Rule of Law

Andrew Breitbart Ignored the Pain

Everyone has something to say about the great Andrew Breitbart, including some nasty monsters I will get to shortly.  I was with Andrew in Los Angeles Friday previous, plotting the next wave.  He was sick with a cold and ordered salmon and asparagus while I had something frighteningly called a “marrow burger,” on his suggestion of course.  Just last night, I heard from him about his interest in a delicious story of the absurd I had, which I suspect will be available eventually, in a place and time so less important than last night.


In LA, I spent a day at the secret Bigs complex watching Andrew’s dedicated soldiers at war with the Institutional Left, lit by the glow of computer monitors.  I never imagined it would be the last time I saw Andrew, as he tore off to do a Lou Dobbs hit on Fox about which he nearly forgot.

Let’s face it, nobody has been doing more for the conservative and libertarian movement in the last two years than Andrew Breitbart.  Congressman Anthony Weiner and ACORN no longer exist because of him.  He is the zeal of the Tea Party movement, in one man.  Roger Simon calls him a whirlwind.  Great line.

I will be forever grateful for Andrew’s blurb for the jacket of Injustice, a favor despite my editor’s 6 a.m. call from the east coast pestering him for the blurb.  Andrew also reported on photographs which did not make the book showing Senator Obama marching with New Black Panther Party head Malik Zulu Shabazz.  The story is in the book, but only Andrew published the photographs the photographer told my publisher not to publish.  Breitbart had guts.

That’s what so many in the movement lacked before Andrew came along.  That’s what so many still lack.

Andrew called my house in July of 2010 to thank me for my courage in quitting the Justice Department and blowing the lid off the New Black Panther dismissal.  I had never talked to him in my life, but we spent the next two hours on the phone, talking and becoming fast friends.  We were born months apart.  We shared the same musical tastes, the same cultural references boys growing up in our era did.  He welcomed me to the fight and explained his deep love for his country, and his fear it was slipping away.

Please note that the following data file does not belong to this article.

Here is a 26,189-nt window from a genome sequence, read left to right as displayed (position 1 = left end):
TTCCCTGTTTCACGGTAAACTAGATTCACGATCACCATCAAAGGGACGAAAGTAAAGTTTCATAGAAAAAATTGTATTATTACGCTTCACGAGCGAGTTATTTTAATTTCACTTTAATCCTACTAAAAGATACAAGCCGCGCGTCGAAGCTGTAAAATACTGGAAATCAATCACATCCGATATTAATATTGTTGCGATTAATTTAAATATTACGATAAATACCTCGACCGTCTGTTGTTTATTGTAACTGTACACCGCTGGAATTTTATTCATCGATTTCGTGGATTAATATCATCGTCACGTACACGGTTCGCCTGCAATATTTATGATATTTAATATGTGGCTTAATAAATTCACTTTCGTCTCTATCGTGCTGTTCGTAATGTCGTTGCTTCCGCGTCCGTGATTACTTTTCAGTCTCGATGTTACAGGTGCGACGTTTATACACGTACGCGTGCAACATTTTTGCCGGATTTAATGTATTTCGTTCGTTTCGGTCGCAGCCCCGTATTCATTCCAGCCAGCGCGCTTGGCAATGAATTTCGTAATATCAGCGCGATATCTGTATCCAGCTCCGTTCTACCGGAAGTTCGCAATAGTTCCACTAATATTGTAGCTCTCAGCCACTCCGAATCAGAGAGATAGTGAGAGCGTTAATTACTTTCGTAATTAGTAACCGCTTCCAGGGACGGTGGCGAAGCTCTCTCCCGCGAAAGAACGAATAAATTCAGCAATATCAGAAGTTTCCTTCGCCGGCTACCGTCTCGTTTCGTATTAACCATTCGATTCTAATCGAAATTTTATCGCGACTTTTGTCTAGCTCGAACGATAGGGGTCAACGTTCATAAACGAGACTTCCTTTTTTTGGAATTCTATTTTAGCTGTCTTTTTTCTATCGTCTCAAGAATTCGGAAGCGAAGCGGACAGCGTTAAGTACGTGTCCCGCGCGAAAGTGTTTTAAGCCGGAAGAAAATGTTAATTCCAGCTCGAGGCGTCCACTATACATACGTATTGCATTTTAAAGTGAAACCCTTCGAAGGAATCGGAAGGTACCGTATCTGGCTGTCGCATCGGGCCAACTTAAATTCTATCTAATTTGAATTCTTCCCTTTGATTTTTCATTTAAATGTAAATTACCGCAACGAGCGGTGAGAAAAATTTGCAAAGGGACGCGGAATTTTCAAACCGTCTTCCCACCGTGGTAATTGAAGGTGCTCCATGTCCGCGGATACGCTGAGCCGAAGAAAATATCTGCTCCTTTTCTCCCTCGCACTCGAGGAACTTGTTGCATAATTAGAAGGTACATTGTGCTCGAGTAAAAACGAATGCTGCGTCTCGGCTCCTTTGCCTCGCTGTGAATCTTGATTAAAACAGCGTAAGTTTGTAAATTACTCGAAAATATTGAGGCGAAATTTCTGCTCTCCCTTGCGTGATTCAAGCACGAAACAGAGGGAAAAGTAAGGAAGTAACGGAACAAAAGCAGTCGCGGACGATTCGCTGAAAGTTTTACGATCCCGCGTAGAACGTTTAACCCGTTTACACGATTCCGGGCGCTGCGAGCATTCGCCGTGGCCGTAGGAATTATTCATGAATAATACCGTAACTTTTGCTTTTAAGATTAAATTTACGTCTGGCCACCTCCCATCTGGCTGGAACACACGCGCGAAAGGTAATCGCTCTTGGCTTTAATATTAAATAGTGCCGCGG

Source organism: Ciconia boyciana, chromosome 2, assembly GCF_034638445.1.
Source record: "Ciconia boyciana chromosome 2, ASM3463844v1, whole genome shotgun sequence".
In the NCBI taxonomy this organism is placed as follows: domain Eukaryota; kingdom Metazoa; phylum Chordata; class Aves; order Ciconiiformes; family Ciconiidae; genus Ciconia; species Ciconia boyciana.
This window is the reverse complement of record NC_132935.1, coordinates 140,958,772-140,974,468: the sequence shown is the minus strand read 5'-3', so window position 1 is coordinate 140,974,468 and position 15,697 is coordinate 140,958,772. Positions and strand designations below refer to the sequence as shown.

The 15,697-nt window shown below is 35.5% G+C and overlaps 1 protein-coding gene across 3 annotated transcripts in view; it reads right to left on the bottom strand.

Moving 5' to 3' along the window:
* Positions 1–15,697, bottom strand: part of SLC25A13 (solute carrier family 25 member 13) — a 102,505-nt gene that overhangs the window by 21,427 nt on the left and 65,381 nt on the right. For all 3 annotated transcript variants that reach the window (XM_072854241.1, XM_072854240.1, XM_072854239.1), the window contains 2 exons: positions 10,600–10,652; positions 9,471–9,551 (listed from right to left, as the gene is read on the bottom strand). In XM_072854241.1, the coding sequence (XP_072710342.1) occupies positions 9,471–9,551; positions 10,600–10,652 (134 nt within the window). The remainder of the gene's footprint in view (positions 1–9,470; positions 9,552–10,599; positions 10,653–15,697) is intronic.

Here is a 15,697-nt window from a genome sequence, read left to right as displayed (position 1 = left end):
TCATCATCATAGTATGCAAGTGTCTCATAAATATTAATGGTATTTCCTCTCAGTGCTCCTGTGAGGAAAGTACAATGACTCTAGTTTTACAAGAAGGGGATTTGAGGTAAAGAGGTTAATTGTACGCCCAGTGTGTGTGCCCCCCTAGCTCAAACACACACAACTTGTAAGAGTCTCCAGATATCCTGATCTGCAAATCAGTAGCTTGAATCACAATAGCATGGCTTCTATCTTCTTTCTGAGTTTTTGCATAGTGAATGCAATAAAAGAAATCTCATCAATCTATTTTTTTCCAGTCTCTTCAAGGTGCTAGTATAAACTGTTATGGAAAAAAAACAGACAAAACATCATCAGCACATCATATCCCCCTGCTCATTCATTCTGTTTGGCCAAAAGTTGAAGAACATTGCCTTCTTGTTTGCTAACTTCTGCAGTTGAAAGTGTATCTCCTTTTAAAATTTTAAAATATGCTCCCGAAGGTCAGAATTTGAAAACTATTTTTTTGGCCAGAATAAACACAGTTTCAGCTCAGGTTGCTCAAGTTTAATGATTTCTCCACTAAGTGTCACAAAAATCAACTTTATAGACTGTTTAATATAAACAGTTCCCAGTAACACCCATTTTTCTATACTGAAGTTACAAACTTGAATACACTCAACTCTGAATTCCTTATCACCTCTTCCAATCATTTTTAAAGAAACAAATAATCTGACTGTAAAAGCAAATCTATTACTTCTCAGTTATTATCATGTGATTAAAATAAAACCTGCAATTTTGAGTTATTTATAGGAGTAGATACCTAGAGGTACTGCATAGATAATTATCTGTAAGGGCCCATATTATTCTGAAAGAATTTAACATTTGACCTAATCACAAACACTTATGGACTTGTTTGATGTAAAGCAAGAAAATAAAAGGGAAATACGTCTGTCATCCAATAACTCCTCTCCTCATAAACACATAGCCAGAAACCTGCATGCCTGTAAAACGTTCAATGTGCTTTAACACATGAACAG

It’s funny how tough times make clear who your friends are, even if like Andrew, they had never been your friends before. Tough times let you know who the fighters are, and who the shirkers are.  Others I won’t name here could have called and wished me well, but preferred to shy away from controversy.

Over the next few years, there would be ballgames, and more outrages the dying media wouldn’t cover.  I learned something else about Andrew: he was a good person.   He had a sense of decency, of right and wrong that was the foundation for all of his whimsy and frenzy.  On many occasions, I talked to him in the middle of the day, with his kids making noise in the car as he shuttled them to or from school.

Like many of us, he believed the institutions which had built and sustained this constitutional republic were failing – whether the government institutions, the schools or the media. He cared deeply about the country and found himself in a unique position to help save it.

This is why, I think, so much venom was directed toward him by the indecent, the ugly and depraved on the Left.  Both PJ Media and Michelle Malkin are cataloging the venom.  Today, I had a lifelong Democrat attorney friend who knows I know Andrew jokingly emailed me: “butt flu?”  I won’t post his personal information, but Andrew would.

I asked Andrew last week, “why do you retweet all of the ugly horrible things people say about you?”  His response: “it shows what the Left really is.  How ugly they are.”


“Doesn’t that pain you personally?” I wondered.

Obviously not enough.  Andrew Breibart was an American who ignored the personal pain to defeat the enemies of liberty and justice, like the patriots at Kings Mountain or the righteous at a Greensboro lunch counter.  And that makes him a Great American.

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